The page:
In an interview, Wendell Berry once remarked: “In a truly grounded, locally adapted culture, the artists would be rememberers.” This statement brought up several questions for me:
- How important is art to our sense of memory and belonging in a place or community?
- In what ways can art cultivate a sense of memory?
- Does thinking about the artist as rememberer change the way we think about art?
Before answering these questions more generally, I think it will be helpful, considering that he has taken up this very role of artist as rememberer, to look at Berry’s own artistic contribution in order to see what role he affords memory in community life.
Throughout Berry’s fiction, we find the suggestion that overlapping and connected memories are one of the main ways in which we form a community with other people. For instance, in the novel Jayber Crow, Jayber is constantly recalling stories that he has been told and acquiring the history of the town of Port William through the memories of each inhabitant. Such stories form part of Jayber’s own identity that grows into the place and people of Port William. He says:
My mind had begun to sink into the place. This was a feeling. It had grown into me from what I had learned at my work and all I had heard from Mat Feltner and the others who were the community’s rememberers, and from what I remembered myself. The feeling was that I could not be extracted from Port William like a pit from a plum, and that it could not be extracted from me; even death could not set it and me apart.
The identity of this character and many others in Berry’s novels are directly related to the memories of fellow members and places in the community. Without the passing on of memory by those whom Berry refers to as “rememberers,” the identity of both places and people can be lost.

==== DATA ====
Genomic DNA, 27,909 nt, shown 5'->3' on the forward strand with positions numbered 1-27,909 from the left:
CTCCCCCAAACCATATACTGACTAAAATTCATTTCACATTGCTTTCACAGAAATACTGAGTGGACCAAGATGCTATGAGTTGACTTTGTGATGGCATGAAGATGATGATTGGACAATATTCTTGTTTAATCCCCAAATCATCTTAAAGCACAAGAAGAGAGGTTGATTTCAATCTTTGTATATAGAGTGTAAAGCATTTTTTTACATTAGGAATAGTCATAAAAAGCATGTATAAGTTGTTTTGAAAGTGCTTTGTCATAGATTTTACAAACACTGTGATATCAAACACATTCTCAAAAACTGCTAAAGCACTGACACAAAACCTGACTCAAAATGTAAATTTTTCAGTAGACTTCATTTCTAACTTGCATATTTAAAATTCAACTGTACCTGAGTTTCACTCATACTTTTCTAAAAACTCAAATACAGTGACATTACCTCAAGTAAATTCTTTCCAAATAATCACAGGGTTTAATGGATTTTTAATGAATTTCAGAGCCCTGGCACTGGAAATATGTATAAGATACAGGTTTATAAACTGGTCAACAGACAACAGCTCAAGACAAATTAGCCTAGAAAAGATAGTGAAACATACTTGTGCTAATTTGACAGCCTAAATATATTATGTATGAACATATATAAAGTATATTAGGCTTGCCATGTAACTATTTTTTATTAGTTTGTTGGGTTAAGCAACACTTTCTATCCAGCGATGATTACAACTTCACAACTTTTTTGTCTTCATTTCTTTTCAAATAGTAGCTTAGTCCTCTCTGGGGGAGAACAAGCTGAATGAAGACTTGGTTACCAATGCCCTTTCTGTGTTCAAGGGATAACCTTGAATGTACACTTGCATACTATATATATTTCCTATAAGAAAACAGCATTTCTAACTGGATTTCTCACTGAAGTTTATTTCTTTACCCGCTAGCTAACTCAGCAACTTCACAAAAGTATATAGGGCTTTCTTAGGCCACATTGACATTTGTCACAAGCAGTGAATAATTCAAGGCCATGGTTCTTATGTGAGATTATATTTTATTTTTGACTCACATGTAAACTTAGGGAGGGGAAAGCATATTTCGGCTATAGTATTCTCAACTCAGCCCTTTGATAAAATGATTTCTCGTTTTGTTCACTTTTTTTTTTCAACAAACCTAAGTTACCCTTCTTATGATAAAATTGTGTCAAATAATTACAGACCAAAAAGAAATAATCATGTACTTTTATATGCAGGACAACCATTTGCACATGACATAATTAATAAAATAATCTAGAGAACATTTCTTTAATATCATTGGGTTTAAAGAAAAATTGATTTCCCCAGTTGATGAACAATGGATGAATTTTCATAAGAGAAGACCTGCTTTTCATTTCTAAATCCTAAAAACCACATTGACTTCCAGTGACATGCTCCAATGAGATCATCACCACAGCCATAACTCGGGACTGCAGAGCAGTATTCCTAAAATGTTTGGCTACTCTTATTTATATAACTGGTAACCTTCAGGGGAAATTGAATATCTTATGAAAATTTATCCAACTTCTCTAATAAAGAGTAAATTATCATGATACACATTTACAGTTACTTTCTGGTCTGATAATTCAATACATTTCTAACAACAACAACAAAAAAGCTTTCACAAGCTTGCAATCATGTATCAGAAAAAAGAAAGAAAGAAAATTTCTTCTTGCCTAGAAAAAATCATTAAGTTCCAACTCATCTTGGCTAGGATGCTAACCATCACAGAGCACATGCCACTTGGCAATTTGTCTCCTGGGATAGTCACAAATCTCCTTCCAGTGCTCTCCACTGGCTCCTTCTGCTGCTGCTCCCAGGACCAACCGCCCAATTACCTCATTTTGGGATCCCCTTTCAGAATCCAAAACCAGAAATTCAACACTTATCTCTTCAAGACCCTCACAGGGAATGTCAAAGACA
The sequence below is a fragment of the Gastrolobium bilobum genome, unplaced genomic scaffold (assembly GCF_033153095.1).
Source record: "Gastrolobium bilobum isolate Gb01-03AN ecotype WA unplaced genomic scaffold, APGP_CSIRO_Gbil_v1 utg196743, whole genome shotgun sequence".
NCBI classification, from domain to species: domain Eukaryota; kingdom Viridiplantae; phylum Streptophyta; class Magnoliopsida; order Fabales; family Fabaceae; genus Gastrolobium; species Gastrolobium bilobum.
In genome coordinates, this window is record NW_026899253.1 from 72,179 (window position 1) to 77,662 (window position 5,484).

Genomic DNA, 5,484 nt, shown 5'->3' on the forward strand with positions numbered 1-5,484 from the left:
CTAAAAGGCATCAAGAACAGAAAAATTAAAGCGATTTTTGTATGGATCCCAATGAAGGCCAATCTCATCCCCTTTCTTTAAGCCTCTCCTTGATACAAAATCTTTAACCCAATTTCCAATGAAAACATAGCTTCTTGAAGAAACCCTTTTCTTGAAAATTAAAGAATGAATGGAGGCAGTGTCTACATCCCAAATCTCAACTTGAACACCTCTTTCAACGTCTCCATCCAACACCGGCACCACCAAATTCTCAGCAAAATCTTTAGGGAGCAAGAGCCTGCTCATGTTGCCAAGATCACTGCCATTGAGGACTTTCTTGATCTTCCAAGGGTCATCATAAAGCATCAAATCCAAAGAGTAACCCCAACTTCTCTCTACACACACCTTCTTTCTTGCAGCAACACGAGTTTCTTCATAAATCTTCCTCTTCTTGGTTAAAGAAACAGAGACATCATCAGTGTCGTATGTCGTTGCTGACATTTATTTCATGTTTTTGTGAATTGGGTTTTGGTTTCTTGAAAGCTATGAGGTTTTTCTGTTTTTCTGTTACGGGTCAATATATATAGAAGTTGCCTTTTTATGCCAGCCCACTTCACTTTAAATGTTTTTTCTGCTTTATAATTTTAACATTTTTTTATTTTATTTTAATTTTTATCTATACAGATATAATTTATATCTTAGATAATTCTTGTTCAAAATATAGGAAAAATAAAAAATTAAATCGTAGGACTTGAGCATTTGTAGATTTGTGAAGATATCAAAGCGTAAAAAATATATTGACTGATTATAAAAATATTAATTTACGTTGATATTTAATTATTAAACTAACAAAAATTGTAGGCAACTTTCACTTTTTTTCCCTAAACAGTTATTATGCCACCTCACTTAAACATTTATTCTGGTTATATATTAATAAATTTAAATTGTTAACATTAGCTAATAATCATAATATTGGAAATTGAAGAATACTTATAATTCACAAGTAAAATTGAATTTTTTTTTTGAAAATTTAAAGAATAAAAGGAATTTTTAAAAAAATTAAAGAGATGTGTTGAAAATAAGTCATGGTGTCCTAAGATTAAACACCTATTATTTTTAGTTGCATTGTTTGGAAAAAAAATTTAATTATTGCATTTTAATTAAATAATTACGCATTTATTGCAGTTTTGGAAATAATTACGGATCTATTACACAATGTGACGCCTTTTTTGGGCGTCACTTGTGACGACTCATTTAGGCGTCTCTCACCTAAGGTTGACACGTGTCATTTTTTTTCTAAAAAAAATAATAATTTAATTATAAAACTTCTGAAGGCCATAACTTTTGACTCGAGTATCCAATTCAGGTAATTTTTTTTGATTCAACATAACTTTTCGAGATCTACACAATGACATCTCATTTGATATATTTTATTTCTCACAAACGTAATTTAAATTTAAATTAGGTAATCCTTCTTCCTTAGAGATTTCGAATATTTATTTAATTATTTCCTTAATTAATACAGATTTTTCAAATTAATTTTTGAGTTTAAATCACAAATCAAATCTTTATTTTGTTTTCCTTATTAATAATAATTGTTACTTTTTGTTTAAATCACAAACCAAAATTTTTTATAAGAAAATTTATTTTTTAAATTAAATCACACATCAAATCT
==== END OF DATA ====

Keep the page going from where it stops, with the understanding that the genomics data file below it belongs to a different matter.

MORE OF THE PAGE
If identity is associated with the transferral of memories, then this is partly because memory is both rooted in and reinforces the importance of place. Memories are dependent on place to situate them within the wider context of community and time. They become abstract and disconnected from reality when separated from place. The narrator of Berry’s story Are you all Right? says regarding the memory of Art Rowenberry: “It was not that he ‘lived in his mind.’ He lived in the place, but the place was where the memories were, and he walked among them, tracing them out over the living ground.” Here, there is the assumption that the place is what memory is grounded in, both literally and metaphorically. Because the people had such a close relationship with the land, they maintained strong memories of their own and other communities stretching back over time. This served to solidify their views on their own particular community along with their concept of a more universal membership in Creation.
I could highlight countless other examples in Berry’s work that suggest the central role of memory in a placed community life. Hopefully, though, we can at least see in this brief space that memory is central to the way that we conceive of ourselves, our relationships to others, and our relationship to particular places. Berry’s characters acquire a sense of continuity and communal identity through the imaginative activity of remembering not only one’s own thoughts and experiences, but remembering how those experiences are connected to the lives and memories of others.
In part 2 of this post, I’ll address more directly the questions I posed at the onset and explore what the implications are of Berry’s statement on the artist as rememberer. For now, do you agree with Berry’s assessment of the role of memory in community life? Is it helpful to look to literature to think about these issues?